Rather than rely on existing graphics libraries, [en0b] set about using a high-quality GIF for the animation. The original file was 8 MB, which was far too big to fit on the Pico. After some finagling in an image editor and with the help of a custom Python script, however, [en0b] managed to fit the 127-frame animation at 240 x 135 resolution into the 2 MB Flash onboard the chip. With the microcontroller hooked up to the 1.14″ IPS “Pico Display” from Pimoroni, the final looks great and faithfully recreates the aesthetic seen in the film.

[en0b]’s technique could reliably be used for displaying any GIF that you can cut down to 14 to 16 colors without losing too much quality. It’s not the world’s highest-end graphics format, but it does the job for little animations like these.

We’ve seen similar builds before too, using more heavy-duty hardware to build a magic 8-ball in much the same way. Meanwhile, if you’ve got your own neat little GIF hacks or Pico projects, don’t hesitate to send them in!

Build A Dog Ball Launcher That Kinda Looks Like A Dog

The average garden dog will play fetch long beyond the average human’s endurance. If you want to keep your dog exercised without hurting your pitching arm, [brankly’s] automatic dog ball launcher might just be what you need.

The design is straightforward. The 3D printed housing features a large funnel into which a ball can be dropped. A servo then holds the ball while a pair of rollers are spun up by brushed DC motors. After two seconds, the servo releases the ball towards the rollers which launch the ball out of the machine. A Raspberry Pi Pico runs the show, controlling the timing of the ball launch and varying the motor speed to change the distance the ball is launched on each firing.

Files are available on Thingiverse for those eager to build their own. If you’re good, you might even be able to train your dog to drop the ball in themselves. We’ve seen similar builds before, too! Video after the break.

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Raspberry Pi Pico Makes For Expeditious Input Device

With its copious number of GPIO pins and native USB, the Raspberry Pi Pico is arguably the ideal microcontroller for developing your own platform agnostic USB Human Input Devices. But you don’t have to take our word for it. Check out how quickly the $4 USD board allowed [Alberto Nunez] to put together a pair of foot pedals for his computer.

Wiring doesn’t get much easier than this.

A peek inside the enclosure reveals…well, not a whole lot. All that’s hiding inside that heavy-duty plastic box is the Pi Pico and some screw down terminals that let [Alberto] easily wire up the female bulkhead connectors for the pedals themselves. Incidentally, while you could certainly make your own pedals, the ones used for this project appear to be the sort of commercially available units we’ve seen used in similar projects.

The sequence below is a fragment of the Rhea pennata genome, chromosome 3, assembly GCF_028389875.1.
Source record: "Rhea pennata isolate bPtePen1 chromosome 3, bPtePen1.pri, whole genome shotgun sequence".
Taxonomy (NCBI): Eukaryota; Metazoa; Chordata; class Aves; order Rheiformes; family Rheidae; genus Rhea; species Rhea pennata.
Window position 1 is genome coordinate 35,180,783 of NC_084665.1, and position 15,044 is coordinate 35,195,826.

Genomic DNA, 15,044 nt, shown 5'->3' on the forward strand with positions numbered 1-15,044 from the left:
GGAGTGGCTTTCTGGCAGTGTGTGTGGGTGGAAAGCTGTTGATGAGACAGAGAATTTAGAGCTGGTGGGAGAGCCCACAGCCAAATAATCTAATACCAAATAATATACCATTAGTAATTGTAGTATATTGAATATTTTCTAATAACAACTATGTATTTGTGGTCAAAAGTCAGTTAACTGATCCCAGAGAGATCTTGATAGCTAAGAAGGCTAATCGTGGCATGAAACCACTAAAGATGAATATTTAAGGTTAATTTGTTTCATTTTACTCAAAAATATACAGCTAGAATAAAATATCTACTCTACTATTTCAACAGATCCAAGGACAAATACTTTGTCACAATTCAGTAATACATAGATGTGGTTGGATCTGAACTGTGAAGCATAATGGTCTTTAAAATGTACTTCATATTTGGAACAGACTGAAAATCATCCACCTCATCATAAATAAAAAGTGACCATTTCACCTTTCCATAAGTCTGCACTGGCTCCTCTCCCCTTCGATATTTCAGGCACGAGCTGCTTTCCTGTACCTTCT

With the hardware sorted, [Alberto] just needed to write the software. While he could have taken the easy way out and hard coded everything, we appreciate that his CircuitPython script loads its configuration from a text file. This allows you to easily configure which GPIO pins are hooked up to buttons, and what key codes to associate them with. He didn’t really need to go through this much effort for his own purposes, but it makes the project far easier to adapt for others, so our hats off to him.

If you’re looking for a bit more inspiration, our very own [Kristina Panos] put together a Python-powered macro foot stool that you can put under your desk for rapid fire keyboard shortcuts. Plus you can stand on it to reach the top shelf, if need be.

Pi Pico Emulates ROM For Speedy Retro Hacking

If you’ve ever worked on a system that loads its software from a ROM or EPROM, you know how much of a hassle it can be to make frequent changes to the code. Pulling the chip, flashing it, and sticking it back into the socket each time you change a line isn’t anyone’s idea of a good time. Which is why [Nick Bild] has come up with the PicoROM, a way to emulate a ROM chip using the Raspberry Pi Pico.

With the Pi Pico standing in for the original ROM, updating firmware takes a fraction of the time and doesn’t require you to actually disconnect any of the hardware. [Nick] had done something similar with FPGAs in the past, but the far cheaper and easier to work with Pi Pico makes this version particularly appealing. The secret to getting it to work is the overclocking potential of the Pico, which he says has been pushed to 400 MHz for this particular application.

PicoROM on a breadboard.

The downside is that you can’t access the Pico’s onboard flash when the chip is running that fast. To get around that limitation, all of the code is loaded into the microcontroller’s RAM. With a healthy 264 KB of memory this isn’t really a problem when emulating 32 KB chips, but [Nick] says his method would quickly fall apart for larger ROMs.

Beyond the Pi Pico itself, [Nick] is using a trio of 74LVC245AN 8-bit logic level shifters so the chip can talk to the 5 V logic of his homebrew 6502 computer. With everything wired up on a simple breadboard, PicoROM has no trouble serving up the operating system as it hums along at 2 MHz.

Of course, a modern high-performance microcontroller isn’t strictly necessary. In the past we’ve covered devices that could emulate an EPROM using 1990s era silicon.